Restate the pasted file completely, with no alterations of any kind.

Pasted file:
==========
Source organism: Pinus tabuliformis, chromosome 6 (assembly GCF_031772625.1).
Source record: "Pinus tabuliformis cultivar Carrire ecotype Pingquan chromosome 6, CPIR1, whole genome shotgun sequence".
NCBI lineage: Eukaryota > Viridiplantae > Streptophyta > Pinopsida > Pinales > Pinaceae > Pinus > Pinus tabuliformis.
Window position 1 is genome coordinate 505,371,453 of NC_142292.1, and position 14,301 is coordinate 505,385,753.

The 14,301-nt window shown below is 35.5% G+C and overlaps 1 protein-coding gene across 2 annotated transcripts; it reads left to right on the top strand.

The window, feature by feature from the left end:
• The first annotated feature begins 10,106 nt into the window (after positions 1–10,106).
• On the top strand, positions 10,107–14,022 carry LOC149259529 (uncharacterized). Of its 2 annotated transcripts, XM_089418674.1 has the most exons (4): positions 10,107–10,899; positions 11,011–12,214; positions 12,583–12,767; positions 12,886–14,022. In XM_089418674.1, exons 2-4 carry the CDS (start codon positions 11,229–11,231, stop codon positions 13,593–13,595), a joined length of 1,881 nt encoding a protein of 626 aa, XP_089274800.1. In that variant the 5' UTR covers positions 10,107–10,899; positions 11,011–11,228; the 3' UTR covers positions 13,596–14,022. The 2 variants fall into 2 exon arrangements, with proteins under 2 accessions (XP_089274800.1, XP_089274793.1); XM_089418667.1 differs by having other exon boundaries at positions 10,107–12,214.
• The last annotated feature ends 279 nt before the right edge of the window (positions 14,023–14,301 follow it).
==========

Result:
Source organism: Pinus tabuliformis, chromosome 6 (assembly GCF_031772625.1).
Source record: "Pinus tabuliformis cultivar Carrire ecotype Pingquan chromosome 6, CPIR1, whole genome shotgun sequence".
NCBI lineage: Eukaryota > Viridiplantae > Streptophyta > Pinopsida > Pinales > Pinaceae > Pinus > Pinus tabuliformis.
Window position 1 is genome coordinate 505,371,453 of NC_142292.1, and position 14,301 is coordinate 505,385,753.

The 14,301-nt window shown below is 35.5% G+C and overlaps 1 protein-coding gene across 2 annotated transcripts; it reads left to right on the top strand.

The window, feature by feature from the left end:
• The first annotated feature begins 10,106 nt into the window (after positions 1–10,106).
• On the top strand, positions 10,107–14,022 carry LOC149259529 (uncharacterized). Of its 2 annotated transcripts, XM_089418674.1 has the most exons (4): positions 10,107–10,899; positions 11,011–12,214; positions 12,583–12,767; positions 12,886–14,022. In XM_089418674.1, exons 2-4 carry the CDS (start codon positions 11,229–11,231, stop codon positions 13,593–13,595), a joined length of 1,881 nt encoding a protein of 626 aa, XP_089274800.1. In that variant the 5' UTR covers positions 10,107–10,899; positions 11,011–11,228; the 3' UTR covers positions 13,596–14,022. The 2 variants fall into 2 exon arrangements, with proteins under 2 accessions (XP_089274800.1, XP_089274793.1); XM_089418667.1 differs by having other exon boundaries at positions 10,107–12,214.
• The last annotated feature ends 279 nt before the right edge of the window (positions 14,023–14,301 follow it).